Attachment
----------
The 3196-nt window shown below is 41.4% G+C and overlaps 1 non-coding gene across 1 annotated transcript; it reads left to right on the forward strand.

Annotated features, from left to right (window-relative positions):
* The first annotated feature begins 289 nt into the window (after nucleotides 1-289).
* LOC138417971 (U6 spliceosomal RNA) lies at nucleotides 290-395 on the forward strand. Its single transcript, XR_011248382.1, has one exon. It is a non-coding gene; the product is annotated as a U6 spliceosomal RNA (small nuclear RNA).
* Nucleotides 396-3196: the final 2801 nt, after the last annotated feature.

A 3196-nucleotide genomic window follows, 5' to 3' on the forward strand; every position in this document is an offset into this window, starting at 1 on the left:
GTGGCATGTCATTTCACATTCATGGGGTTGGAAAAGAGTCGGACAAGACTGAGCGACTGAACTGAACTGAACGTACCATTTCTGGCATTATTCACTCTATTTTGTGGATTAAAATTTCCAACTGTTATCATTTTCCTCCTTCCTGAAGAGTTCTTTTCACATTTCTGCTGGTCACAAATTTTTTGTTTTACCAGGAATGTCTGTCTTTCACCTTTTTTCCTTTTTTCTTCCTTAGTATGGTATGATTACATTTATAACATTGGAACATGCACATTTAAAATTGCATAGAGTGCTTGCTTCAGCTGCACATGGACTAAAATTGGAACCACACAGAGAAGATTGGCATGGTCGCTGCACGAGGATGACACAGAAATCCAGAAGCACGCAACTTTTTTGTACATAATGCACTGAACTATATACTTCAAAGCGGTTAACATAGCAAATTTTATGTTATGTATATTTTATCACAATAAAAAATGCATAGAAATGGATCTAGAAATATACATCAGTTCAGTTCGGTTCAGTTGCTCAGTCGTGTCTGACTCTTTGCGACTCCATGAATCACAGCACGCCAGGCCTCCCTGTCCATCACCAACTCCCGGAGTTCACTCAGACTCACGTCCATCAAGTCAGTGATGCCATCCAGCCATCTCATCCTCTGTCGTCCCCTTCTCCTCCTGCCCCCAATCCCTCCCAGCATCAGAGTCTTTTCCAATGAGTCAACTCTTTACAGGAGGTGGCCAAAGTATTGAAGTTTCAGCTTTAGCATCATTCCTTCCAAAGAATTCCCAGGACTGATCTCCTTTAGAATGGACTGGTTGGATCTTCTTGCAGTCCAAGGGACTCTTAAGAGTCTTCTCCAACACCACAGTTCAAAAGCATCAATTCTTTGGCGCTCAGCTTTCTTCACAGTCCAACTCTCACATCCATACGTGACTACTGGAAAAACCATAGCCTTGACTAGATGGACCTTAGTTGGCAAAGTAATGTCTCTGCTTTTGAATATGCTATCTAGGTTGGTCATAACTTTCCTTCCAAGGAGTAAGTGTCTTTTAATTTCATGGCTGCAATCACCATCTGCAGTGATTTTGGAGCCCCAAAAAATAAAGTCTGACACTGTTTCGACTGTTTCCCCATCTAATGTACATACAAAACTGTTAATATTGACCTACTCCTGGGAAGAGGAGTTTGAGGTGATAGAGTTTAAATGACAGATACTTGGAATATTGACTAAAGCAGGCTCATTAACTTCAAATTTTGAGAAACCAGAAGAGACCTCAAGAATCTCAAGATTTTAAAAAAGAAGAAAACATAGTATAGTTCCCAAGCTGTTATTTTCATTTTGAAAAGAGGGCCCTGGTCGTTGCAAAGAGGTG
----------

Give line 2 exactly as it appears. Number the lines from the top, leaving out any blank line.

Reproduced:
Annotated features, from left to right (window-relative positions):